Once upon a time, Sony wasn't the video game behemoth it is today – it was simply an electronics giant which eyed the video game industry with interest. To that end, it launched its own game publishing label – CSG Imagesoft, later Sony Imagesoft – in the late '80s and planned to release three games on the NES in North America, all of which were originally produced in Japan.

However, of the planned trio, only one game actually made it to market – Super Dodge Ball. Super Rescue (a localisation of the Famicom game Flying Hero) was displayed at the Winter CES in 1989 before being passed on to Nexoft, which advertised it as Blazebusters in 1991 but ultimately never published it in North America.

The third game, Super Sushi Pinball, was also never released, despite being advertised in the region (its Japanese version, Super Pinball, doesn't have any sushi in it).

Why was it canned? Rumours have been circulating that Nintendo itself rejected the game, but this seems unlikely, especially as it appears to have passed the company's LOT Check process – and, as we've noted, was advertised by Sony more than once back in the late '80s and early '90s.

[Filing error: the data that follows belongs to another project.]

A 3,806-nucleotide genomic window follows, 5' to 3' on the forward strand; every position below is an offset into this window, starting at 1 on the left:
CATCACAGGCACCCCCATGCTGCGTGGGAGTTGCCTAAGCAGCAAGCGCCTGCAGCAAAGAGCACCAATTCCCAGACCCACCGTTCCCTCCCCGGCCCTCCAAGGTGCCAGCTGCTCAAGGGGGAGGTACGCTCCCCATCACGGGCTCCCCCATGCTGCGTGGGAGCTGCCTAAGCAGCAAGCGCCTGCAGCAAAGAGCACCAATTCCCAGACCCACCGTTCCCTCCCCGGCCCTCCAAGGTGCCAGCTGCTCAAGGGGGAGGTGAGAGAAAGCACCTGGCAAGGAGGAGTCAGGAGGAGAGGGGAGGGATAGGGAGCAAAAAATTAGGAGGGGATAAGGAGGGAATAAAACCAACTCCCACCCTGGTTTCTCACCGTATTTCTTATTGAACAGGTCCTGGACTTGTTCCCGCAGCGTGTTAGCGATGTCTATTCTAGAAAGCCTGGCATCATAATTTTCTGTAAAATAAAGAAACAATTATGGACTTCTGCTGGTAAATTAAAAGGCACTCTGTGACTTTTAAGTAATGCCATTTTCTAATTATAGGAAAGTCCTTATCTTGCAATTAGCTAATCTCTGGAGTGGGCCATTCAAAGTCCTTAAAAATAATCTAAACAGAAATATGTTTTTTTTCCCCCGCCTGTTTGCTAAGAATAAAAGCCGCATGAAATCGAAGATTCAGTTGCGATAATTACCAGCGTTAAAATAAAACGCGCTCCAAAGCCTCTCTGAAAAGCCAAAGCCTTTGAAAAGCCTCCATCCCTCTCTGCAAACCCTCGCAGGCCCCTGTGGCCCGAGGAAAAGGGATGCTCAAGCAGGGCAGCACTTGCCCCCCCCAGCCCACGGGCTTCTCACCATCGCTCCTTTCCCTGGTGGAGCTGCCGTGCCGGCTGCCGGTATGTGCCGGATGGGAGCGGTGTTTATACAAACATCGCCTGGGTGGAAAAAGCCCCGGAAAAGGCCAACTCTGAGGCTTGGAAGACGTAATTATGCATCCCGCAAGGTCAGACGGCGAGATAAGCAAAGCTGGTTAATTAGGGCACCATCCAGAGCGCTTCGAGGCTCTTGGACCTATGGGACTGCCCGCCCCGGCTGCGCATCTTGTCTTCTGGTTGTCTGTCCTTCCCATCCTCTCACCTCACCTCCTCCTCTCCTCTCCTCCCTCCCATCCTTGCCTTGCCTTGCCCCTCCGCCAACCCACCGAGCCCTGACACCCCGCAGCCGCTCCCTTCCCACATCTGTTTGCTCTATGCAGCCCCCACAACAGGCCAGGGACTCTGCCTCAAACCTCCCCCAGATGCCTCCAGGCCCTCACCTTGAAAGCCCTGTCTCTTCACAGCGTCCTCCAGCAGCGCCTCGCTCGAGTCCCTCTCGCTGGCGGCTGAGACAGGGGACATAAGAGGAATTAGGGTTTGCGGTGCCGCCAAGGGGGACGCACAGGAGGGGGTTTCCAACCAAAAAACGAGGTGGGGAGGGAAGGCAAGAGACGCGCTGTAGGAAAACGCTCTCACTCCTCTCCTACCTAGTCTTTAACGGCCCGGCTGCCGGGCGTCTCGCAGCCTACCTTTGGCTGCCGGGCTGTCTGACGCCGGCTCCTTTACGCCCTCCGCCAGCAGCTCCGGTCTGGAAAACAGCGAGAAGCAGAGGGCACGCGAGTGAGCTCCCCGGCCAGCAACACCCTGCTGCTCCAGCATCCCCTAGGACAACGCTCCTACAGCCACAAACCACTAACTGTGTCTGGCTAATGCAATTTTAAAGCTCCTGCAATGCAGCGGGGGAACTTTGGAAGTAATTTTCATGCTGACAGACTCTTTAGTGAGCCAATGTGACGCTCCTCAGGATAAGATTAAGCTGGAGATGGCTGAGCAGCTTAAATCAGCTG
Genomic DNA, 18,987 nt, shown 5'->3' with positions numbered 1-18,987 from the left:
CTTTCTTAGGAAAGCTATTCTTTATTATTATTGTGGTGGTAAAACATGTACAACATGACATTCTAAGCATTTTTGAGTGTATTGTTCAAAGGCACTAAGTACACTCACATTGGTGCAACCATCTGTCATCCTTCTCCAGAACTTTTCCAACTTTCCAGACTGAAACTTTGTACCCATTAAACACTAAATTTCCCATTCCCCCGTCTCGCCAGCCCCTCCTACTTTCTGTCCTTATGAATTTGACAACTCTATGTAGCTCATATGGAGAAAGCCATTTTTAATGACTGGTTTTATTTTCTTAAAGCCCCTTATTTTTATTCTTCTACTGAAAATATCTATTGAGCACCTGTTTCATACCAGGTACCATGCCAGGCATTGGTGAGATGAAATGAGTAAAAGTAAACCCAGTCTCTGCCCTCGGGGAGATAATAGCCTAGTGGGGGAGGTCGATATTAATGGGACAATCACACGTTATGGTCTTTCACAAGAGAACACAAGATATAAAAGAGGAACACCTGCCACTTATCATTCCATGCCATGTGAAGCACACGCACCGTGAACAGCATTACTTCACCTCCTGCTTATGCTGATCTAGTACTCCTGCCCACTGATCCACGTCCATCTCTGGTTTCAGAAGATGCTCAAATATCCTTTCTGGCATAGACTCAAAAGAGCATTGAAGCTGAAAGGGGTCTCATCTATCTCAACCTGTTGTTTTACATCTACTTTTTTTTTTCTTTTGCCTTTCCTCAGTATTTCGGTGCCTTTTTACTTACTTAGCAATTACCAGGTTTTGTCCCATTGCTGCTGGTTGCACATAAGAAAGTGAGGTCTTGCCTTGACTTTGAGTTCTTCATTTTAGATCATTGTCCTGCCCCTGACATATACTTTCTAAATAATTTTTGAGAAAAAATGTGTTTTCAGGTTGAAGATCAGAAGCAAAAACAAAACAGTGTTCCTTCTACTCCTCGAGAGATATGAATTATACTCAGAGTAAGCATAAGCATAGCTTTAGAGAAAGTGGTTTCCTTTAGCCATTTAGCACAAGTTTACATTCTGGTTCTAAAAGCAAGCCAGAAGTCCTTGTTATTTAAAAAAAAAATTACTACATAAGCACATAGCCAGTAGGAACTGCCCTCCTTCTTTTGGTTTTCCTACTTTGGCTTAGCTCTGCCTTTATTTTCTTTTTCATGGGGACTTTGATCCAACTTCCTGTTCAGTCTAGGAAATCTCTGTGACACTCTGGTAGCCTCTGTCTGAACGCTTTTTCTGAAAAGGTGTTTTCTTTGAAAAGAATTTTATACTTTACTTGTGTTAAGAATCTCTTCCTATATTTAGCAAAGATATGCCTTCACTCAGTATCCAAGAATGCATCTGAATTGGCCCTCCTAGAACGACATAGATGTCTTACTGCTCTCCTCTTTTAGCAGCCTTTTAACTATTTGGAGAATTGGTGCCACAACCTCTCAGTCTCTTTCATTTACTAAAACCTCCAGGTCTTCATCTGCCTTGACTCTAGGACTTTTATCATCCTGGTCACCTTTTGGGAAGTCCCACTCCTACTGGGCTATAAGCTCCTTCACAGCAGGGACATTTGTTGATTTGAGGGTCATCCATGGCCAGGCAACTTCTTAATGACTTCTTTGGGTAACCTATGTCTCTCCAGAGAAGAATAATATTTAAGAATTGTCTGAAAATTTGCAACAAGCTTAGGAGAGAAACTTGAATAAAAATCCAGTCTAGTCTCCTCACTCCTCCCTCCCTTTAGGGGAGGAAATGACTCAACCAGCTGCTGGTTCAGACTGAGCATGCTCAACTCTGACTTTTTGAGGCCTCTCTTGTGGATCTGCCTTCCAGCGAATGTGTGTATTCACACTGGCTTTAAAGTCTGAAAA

Whatever the reason, Super Sushi Pinball was considered lost – until now. Thankfully, the wonderful folks at The Video Game History Foundation have not only tracked down a copy of the game, they've preserved it online for a whole new generation to experience.

The pre-release prototype owned by Ed Semrad has been digitised and uploaded to Hidden Palace, so head over there if you fancy giving it a try. Hopefully Super Rescue / Blazebusters will be found next!

[source gamehistory.org]